06/08/2009 - 00:00

Tough times, more fraud

06/08/2009 - 00:00

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THERE have been 19 cases of corporate fraud costing almost $17 million in Western Australia since the start of 2008, with commercial business the most common victim and management the most successful perpetrator.

Tough times, more fraud

THERE have been 19 cases of corporate fraud costing almost $17 million in Western Australia since the start of 2008, with commercial business the most common victim and management the most successful perpetrator.

In what is said to be the first of its kind in Australia, accounting firm KPMG has released the results of its 'fraud barometer', after tracking the level of major frauds over $100,000 before the courts in Australia for the past year.

The research found just 8.3 per cent of Australia's corporate frauds occurred in WA, with the vast majority of corporate malfeasance occurring on the eastern seaboard (83 per cent of cases and 91 per cent in value), particularly in Queensland, New South Wales and Victoria.

KPMG's fraud barometer found seven cases of embezzlement in WA in the six months to June 2008 worth more than $4.3 million, a further six to December 2008 worth $8.5 million, and six more in the first six months of 2009, worth almost $4.1 million.

KPMG's head of forensic, Gary Gill, said Queensland, which is currently facing the prospect of a royal commission into alleged corruption between big business and the government, experienced the highest number of large fraud incidents with 74.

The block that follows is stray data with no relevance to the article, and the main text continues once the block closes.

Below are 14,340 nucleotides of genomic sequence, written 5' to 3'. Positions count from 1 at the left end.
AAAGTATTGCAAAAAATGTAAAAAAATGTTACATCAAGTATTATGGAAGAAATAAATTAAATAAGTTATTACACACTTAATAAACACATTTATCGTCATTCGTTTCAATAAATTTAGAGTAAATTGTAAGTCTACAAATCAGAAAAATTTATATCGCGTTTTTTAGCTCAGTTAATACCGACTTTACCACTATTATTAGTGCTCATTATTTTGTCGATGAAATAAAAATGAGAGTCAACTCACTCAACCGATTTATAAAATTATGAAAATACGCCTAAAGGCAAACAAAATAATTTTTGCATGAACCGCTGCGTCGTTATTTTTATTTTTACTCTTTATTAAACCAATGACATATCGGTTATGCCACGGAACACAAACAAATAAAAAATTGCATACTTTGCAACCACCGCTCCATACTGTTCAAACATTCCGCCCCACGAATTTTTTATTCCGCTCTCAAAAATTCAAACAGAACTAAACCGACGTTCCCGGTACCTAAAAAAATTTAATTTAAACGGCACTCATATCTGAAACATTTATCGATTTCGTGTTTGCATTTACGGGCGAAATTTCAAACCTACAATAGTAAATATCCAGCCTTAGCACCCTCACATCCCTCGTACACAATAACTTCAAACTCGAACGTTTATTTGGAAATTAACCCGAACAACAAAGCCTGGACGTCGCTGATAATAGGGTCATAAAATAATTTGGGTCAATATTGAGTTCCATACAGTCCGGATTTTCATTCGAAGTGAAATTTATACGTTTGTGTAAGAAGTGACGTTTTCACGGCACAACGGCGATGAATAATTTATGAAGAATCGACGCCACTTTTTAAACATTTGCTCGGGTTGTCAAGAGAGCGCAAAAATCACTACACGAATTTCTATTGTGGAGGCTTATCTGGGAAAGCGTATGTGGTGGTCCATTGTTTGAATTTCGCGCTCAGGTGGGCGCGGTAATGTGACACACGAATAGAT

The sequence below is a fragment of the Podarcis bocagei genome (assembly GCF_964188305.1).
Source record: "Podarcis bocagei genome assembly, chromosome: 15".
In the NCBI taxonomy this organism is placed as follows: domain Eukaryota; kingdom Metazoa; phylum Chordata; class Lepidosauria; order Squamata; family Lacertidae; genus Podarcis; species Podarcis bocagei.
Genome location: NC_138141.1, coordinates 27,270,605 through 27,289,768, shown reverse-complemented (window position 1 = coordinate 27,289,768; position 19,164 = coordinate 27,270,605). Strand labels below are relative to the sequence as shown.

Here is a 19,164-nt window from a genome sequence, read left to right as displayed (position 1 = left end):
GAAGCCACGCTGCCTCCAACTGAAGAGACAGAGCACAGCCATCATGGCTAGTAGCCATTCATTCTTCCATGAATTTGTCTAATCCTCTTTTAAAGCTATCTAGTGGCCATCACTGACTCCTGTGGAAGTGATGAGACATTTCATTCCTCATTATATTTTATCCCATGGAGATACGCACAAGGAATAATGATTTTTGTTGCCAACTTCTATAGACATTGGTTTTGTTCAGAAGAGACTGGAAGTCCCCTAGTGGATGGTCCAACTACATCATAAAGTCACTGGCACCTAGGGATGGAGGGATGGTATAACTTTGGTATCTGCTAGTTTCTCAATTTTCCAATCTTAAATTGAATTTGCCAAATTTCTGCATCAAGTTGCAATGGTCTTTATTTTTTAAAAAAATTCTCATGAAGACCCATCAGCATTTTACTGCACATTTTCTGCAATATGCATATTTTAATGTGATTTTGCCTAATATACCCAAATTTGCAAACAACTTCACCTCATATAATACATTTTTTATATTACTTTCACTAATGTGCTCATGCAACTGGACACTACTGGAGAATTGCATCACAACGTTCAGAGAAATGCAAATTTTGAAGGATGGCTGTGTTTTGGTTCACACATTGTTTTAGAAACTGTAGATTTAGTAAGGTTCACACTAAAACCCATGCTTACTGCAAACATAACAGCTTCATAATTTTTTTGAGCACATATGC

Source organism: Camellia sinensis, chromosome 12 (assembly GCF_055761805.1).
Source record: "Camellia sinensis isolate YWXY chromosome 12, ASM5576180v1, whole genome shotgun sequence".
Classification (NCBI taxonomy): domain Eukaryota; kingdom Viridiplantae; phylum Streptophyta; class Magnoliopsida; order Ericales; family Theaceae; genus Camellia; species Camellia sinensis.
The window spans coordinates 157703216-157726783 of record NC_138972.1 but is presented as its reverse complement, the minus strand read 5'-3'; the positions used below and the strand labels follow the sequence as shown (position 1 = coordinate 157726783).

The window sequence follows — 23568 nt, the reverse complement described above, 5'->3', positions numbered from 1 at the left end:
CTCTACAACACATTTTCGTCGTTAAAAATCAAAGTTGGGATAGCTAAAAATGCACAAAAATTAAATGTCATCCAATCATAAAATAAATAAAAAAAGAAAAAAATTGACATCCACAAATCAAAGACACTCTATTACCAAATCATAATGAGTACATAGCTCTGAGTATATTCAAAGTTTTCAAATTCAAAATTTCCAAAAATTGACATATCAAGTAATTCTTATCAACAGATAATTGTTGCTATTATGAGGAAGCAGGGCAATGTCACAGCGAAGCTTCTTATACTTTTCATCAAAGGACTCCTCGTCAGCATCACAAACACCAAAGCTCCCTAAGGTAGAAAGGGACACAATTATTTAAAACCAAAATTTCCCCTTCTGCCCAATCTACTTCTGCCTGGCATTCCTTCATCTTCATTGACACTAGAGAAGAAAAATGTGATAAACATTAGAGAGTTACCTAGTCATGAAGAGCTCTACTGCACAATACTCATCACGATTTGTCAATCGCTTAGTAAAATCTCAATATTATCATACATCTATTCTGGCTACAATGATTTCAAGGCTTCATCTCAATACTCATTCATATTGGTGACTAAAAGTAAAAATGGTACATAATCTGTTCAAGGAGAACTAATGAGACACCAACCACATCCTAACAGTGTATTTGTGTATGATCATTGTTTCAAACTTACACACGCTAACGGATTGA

But those cases only accounted for $81 million of the $321.5 million scammed in Australia during the past year, while 61 cases in New South Wales totalled $142 million, and 57 cases in Victoria had a combined worth of $70.5 million.

"Many businesses are taking a closer look at themselves now, which is resulting in the uncovering of long-running frauds that otherwise may have only been detected by chance," Mr Gill said in a statement.

KPMG found that frauds in commercial business were typically perpetrated by staff manipulating accounting systems or deceiving their employer to divert funds to their own bank accounts.

In the past year, financial institutions were targeted by crime syndicates with ATM skimming scams, while government bodies were found to be regular victims of fraud by both internal staff and external taxpayer fraud.

Investors lost more than $20 million over 18 months through investment scams.

PPB partner Jeff Herbert said while Australia was suffering the effects of the global economic downturn, combing through company books often revealed the prevalence of fraud as a small number of business owners resorted to increasingly desperate and illegal methods to survive.

"Generally, when economic times are tough, more people go broke, and when more people go broke there are more cases of this sort," Mr Herbert told WA Business News.

"But by far the biggest issue [in Perth] is businesses trading while insolvent."

BDO Kendalls associate director of forensic services, and former white-collar crime lawyer, Raquel Greive, said insolvency matters usually went hand-in-hand with company fraud.

"It's not one or the other," she said.

STANDING BY BUSINESS. TRUSTED BY BUSINESS.

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